monthis! that is very little, very little indeed; 't is an authentic foot," muttered the merchant, shaking his head, and imparting a peculiar rotary motion to his eyes. "Well, take it, and I will give you the bandages into the bargain," he added, wrapping the foot in an ancient damask rag—' very fine! real damask—Indian damask which has never been redyed; it is strong, and yet it is soft," he mumbled, stroking the frayed tissue with his fingers, through the trade-acquired habit which moved him to praise even an object of so little value that he himself deemed it only worth the giving away.
He poured the gold coins into a sort of mediæval alms-purse hanging at his belt, repeating:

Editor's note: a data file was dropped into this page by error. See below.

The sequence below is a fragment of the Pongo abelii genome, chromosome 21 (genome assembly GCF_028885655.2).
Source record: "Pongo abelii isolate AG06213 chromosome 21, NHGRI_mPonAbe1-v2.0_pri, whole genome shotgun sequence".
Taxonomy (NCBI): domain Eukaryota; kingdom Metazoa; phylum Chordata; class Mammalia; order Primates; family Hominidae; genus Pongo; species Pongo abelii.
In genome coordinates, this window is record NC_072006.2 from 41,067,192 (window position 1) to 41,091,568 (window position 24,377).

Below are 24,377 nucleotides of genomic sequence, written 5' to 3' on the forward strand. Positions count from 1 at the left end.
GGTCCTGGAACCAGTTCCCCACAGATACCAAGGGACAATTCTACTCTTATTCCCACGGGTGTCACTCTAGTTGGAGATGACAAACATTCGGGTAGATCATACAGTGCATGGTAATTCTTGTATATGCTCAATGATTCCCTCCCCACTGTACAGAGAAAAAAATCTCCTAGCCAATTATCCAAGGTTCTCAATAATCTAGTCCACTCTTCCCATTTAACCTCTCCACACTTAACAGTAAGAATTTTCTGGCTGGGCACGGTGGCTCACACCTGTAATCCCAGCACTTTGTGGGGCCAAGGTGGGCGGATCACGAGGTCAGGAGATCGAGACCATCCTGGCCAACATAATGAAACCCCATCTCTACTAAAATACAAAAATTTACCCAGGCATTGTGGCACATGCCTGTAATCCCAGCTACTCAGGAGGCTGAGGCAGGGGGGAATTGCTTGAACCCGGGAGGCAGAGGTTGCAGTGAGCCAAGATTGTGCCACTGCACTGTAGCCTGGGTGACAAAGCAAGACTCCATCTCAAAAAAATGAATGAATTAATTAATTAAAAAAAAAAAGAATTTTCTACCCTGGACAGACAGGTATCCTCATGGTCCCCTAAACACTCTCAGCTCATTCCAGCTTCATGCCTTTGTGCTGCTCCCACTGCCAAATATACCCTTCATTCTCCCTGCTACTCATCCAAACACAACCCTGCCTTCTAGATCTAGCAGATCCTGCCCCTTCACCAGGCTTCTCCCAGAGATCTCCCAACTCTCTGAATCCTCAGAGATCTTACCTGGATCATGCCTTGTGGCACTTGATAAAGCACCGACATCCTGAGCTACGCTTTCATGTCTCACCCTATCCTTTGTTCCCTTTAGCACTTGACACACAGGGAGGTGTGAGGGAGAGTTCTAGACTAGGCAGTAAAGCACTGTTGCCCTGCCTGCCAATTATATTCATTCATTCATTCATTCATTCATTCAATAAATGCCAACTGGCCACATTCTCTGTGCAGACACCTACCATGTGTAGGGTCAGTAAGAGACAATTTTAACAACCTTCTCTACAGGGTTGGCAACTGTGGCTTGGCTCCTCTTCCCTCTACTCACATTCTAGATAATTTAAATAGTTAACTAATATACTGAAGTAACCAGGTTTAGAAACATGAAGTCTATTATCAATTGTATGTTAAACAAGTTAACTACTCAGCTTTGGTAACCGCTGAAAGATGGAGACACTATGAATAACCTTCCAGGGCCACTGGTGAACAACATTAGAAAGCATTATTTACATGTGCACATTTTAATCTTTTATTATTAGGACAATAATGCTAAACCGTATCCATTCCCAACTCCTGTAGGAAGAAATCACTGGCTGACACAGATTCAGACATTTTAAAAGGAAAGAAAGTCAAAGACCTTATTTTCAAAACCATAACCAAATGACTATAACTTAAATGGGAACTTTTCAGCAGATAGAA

"The foot of the Princess Hermonthis, to be used for a paper-weight!"
Then turning his phosphorescent eyes upon me, he exclaimed in a voice strident as the crying of a cat which has swallowed a fish-bone:
"Old Pharaoh will not be well pleased; he loved his daughter,—the dear man!"
"You speak as if you were a contemporary of his: you are old enough, goodness knows! but you do not date back to the Pyramids of Egypt," I answered, laughingly, from the threshold.
I went home, delighted with my acquisition.
With the idea of putting it to profitable use as soon as possible, I placed the foot of the divine